Face-Aware Liquify in Photoshop CC 2015.5

Adobe just released Photoshop CC 2015.5 today with several new features (update:  I’ve created a list for photographers of all new features in CC vs CS6).  The best of them for photographers is the “Face-Aware” Liquify tool.  Adobe previously introduced facial recognition in Lightroom to help find photos, and now they’ve taken a massive leap forward to use facial recognition to help you retouch portraits in Photoshop.

Portrait, beauty, and fashion retouchers have been using the Liquify filter in Photoshop for years to enhance photos of people.  But the new Liquify filter recognizes people and gives you simple ways to adjust facial features.  You can now just move a slider to add a smile, make the nose slimmer, or open up the eyes.   You can even interactively click and drag on control points right on the face.  Want to make the lips look more full?  Just click and drag on the lips. In this demo, I’ll show  you how it works.


How well does it work?  I’ve tested it with a variety of scenarios, and I’ve been very impressed:

  • The quality of the adjustments is very impressive.  Facial hair, skin texture, and other details continue to look natural after adjusting.   I don’t think I could make some of these adjustments with the legacy liquify tools.  And if I could, it would take much more time.  It’s a game changer.
  • It generally handles glasses very well, even when making adjustments to the eyes.  Not perfect necessarily, but truly quite impressive.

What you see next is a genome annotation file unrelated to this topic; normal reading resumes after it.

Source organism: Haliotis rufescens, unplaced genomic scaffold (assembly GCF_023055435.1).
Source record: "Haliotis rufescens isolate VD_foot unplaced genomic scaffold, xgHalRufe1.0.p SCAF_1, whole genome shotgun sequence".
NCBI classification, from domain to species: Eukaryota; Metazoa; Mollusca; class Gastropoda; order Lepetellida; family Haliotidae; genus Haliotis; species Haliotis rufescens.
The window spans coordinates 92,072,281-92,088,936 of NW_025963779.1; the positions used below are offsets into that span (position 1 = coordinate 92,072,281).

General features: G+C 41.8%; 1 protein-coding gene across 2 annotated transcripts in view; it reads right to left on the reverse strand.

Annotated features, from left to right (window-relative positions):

• It will detect multiple faces in a group photo.  I’ve pulled up photos with about ten faces and had great results and accurate detection.   When you want to work on a different face, just use the drop-down to control which face the sliders will adjust.  I have found a couple of minor areas where the tool falters a bit.  If someone has their head tilted quite a bit, Face-Aware may fail to detect that face (but it should work if you rotate the layer to make the face vertical).  And if someone’s face is partially blocked by another face, you probably won’t be able to select it either.

There are a couple of scenarios where you may have problems with Face-Aware adjusting things that should be left alone.  For example, you may need to prevent glasses from getting warped when adjusting eyes.  Or you may have a subject with one eye larger than the other and need to independently change the eyes (something Face-Aware does not support).  There are a few ways you can help address these issues:

  • Convert your layer to a Smart Object and mask out the areas that should not be warped.
  • Use liquify on a copy of your layer and blend it with the original.
Greg Benz Photography